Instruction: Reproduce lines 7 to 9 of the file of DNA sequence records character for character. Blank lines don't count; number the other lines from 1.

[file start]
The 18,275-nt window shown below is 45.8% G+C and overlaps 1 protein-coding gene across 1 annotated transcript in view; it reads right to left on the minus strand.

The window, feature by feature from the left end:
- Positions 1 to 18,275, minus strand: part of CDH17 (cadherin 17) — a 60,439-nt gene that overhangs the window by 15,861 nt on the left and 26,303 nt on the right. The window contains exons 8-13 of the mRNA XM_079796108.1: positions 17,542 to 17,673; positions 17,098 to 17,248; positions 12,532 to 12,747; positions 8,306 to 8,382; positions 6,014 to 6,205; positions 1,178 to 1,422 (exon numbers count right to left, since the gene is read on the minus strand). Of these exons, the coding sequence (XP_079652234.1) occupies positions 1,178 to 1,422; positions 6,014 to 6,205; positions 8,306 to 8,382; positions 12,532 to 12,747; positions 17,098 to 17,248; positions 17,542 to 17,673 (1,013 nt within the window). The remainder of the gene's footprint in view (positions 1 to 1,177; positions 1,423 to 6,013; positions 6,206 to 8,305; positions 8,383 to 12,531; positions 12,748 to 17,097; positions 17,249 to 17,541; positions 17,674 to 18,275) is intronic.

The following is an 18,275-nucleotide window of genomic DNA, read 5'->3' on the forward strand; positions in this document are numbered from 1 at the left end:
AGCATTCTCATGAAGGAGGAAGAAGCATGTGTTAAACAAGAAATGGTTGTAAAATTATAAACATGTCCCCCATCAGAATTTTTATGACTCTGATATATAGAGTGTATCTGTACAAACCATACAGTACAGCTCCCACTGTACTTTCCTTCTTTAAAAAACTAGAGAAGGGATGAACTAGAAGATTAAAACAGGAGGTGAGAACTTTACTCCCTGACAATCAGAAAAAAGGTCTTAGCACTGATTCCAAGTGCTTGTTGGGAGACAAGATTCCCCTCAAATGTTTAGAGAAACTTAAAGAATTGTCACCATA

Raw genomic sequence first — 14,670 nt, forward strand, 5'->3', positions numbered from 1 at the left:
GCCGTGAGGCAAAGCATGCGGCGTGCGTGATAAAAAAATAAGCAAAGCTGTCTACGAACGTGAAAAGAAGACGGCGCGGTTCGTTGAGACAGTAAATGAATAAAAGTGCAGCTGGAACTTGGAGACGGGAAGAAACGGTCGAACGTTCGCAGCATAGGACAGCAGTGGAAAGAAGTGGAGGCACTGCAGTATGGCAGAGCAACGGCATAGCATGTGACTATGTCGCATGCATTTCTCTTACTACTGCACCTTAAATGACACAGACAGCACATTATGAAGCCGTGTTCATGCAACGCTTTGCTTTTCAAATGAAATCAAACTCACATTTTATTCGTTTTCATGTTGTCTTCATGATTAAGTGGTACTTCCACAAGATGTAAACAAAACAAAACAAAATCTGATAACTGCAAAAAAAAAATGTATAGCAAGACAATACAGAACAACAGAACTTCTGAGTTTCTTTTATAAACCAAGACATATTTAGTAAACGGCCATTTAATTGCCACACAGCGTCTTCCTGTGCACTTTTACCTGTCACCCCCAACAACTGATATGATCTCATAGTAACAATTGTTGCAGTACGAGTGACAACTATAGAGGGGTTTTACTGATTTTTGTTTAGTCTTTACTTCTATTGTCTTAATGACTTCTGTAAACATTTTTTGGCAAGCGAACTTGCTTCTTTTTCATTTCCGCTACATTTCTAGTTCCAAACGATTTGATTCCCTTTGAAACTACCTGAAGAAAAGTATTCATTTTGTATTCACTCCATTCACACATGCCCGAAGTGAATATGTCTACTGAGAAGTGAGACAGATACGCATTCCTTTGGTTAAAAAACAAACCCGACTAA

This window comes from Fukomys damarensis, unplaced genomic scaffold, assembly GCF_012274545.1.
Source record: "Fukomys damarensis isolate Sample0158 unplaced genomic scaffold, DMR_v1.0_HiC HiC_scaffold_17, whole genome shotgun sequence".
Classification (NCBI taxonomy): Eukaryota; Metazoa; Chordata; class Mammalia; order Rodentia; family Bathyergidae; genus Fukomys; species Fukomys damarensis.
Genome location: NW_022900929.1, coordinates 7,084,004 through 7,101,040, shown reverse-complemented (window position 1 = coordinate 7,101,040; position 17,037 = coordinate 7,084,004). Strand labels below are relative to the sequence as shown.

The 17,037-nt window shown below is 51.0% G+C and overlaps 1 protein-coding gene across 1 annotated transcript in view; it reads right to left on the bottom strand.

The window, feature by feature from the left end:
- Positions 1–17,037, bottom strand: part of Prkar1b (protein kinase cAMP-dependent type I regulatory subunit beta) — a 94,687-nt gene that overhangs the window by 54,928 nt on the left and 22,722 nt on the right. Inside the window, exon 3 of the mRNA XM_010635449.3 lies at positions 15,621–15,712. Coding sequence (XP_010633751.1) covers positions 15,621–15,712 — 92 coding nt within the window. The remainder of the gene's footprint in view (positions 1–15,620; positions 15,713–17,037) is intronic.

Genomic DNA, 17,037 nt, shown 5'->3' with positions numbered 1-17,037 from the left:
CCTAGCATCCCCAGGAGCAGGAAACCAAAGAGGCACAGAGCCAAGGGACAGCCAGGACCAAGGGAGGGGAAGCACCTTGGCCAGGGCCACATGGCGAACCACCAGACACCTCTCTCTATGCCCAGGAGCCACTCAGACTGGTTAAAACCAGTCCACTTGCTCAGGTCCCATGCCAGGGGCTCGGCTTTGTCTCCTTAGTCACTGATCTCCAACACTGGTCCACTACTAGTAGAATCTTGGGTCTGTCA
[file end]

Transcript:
GCCGTGAGGCAAAGCATGCGGCGTGCGTGATAAAAAAATAAGCAAAGCTGTCTACGAACGTGAAAAGAAGACGGCGCGGTTCGTTGAGACAGTAAATGAATAAAAGTGCAGCTGGAACTTGGAGACGGGAAGAAACGGTCGAACGTTCGCAGCATAGGACAGCAGTGGAAAGAAGTGGAGGCACTGCAGTATGGCAGAGCAACGGCATAGCATGTGACTATGTCGCATGCATTTCTCTTACTACTGCACCTTAAATGACACAGACAGCACATTATGAAGCCGTGTTCATGCAACGCTTTGCTTTTCAAATGAAATCAAACTCACATTTTATTCGTTTTCATGTTGTCTTCATGATTAAGTGGTACTTCCACAAGATGTAAACAAAACAAAACAAAATCTGATAACTGCAAAAAAAAAATGTATAGCAAGACAATACAGAACAACAGAACTTCTGAGTTTCTTTTATAAACCAAGACATATTTAGTAAACGGCCATTTAATTGCCACACAGCGTCTTCCTGTGCACTTTTACCTGTCACCCCCAACAACTGATATGATCTCATAGTAACAATTGTTGCAGTACGAGTGACAACTATAGAGGGGTTTTACTGATTTTTGTTTAGTCTTTACTTCTATTGTCTTAATGACTTCTGTAAACATTTTTTGGCAAGCGAACTTGCTTCTTTTTCATTTCCGCTACATTTCTAGTTCCAAACGATTTGATTCCCTTTGAAACTACCTGAAGAAAAGTATTCATTTTGTATTCACTCCATTCACACATGCCCGAAGTGAATATGTCTACTGAGAAGTGAGACAGATACGCATTCCTTTGGTTAAAAAACAAACCCGACTAA

This window comes from Fukomys damarensis, unplaced genomic scaffold, assembly GCF_012274545.1.
Source record: "Fukomys damarensis isolate Sample0158 unplaced genomic scaffold, DMR_v1.0_HiC HiC_scaffold_17, whole genome shotgun sequence".